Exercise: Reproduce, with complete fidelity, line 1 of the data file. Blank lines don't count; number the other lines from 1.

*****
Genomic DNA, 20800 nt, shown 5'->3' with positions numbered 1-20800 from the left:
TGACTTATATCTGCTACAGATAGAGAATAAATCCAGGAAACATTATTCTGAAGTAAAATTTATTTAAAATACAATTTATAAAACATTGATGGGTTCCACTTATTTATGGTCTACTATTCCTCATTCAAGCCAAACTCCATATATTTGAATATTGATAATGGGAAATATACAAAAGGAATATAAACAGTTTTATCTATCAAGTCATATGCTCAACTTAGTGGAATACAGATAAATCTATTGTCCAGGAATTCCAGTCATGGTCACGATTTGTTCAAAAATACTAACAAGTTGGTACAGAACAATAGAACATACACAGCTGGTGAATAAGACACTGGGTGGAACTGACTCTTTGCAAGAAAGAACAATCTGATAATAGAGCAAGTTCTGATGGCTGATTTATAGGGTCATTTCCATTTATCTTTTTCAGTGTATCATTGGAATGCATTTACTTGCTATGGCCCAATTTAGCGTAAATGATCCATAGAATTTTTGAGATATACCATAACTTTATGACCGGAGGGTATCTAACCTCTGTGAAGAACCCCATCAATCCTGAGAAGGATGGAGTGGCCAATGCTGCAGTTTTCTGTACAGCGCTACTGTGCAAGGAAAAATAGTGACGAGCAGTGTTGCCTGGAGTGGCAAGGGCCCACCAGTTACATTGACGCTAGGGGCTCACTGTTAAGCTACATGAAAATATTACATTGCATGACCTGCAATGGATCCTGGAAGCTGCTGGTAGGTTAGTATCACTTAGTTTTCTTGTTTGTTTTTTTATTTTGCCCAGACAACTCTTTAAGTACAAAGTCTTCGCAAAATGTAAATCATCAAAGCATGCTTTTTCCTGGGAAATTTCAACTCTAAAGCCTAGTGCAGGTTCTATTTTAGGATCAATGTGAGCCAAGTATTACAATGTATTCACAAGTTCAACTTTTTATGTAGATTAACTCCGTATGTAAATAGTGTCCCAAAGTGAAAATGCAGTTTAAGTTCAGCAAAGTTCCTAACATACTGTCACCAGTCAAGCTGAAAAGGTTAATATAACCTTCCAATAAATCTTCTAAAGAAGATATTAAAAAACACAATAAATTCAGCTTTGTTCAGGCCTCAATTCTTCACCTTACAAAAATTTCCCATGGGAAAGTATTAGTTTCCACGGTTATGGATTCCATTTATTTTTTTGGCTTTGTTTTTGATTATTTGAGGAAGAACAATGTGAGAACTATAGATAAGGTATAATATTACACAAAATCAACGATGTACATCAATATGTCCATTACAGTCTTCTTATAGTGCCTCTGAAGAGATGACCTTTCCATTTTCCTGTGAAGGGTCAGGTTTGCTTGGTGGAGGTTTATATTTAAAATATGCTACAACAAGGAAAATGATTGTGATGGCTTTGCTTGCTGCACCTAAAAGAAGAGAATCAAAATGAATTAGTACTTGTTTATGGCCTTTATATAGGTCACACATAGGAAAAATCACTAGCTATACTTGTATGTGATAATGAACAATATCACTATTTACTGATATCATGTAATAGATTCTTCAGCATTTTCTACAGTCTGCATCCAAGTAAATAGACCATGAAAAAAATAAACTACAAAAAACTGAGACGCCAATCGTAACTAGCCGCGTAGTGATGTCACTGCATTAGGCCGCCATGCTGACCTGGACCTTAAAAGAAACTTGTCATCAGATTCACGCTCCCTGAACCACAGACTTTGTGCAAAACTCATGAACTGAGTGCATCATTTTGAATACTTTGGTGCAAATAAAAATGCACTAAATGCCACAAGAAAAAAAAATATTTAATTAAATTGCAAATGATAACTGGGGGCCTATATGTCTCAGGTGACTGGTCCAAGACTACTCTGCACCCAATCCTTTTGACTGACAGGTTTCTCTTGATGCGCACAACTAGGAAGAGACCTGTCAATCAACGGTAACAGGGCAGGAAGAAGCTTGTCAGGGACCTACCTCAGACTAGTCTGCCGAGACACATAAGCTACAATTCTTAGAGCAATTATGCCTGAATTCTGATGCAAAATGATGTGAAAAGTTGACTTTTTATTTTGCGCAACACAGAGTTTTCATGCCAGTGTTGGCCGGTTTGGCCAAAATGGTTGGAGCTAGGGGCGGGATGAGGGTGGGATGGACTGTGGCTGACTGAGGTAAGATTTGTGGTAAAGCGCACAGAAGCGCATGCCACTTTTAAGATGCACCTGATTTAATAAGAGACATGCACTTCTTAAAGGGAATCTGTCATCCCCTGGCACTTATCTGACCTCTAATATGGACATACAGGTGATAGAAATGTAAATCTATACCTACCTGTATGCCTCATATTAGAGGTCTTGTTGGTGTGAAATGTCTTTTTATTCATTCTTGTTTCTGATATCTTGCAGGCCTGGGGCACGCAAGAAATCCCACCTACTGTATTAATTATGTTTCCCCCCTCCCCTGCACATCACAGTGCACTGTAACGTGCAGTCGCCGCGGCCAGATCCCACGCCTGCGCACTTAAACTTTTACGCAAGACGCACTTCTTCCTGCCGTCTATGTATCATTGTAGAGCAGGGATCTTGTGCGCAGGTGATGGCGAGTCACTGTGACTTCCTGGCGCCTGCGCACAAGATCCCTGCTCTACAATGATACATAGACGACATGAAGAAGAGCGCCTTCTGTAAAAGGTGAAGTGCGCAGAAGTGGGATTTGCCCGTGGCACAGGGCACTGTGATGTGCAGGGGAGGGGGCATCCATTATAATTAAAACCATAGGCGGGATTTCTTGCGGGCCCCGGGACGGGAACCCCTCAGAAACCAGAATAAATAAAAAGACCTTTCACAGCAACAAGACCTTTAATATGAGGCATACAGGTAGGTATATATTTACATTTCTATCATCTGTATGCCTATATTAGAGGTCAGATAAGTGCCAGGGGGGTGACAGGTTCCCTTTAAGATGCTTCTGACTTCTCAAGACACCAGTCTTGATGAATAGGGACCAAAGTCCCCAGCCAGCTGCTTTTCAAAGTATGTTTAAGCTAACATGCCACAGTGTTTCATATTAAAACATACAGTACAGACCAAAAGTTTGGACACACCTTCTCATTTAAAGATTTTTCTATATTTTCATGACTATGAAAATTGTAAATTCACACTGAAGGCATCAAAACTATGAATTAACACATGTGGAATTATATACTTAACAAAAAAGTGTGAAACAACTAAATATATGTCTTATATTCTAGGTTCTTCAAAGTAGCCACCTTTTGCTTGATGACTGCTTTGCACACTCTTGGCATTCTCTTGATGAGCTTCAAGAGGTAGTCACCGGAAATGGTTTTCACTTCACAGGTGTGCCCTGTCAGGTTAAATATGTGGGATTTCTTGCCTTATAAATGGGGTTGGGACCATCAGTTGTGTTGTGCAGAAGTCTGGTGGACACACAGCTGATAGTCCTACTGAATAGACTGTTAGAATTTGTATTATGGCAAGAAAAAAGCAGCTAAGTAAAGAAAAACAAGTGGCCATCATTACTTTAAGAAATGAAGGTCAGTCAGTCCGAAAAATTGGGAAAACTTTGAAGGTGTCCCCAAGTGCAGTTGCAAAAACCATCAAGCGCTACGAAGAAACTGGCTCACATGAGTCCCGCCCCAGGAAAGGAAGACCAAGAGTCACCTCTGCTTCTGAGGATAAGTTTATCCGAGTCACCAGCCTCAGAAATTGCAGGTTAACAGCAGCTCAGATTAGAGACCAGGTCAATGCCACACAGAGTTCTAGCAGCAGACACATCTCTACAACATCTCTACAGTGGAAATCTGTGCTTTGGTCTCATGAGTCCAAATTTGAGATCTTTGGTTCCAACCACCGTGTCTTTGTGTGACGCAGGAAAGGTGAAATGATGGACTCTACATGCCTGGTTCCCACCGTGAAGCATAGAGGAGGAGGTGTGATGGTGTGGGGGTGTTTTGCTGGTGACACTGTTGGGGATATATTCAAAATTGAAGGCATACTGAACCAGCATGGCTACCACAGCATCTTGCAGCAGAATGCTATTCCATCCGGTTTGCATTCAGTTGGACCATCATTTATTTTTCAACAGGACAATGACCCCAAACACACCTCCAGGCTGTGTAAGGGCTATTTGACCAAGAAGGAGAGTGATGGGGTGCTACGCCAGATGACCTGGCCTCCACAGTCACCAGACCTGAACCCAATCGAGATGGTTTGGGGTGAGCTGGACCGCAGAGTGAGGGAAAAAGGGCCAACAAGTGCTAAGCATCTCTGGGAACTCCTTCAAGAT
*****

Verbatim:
Genomic DNA, 20800 nt, shown 5'->3' with positions numbered 1-20800 from the left: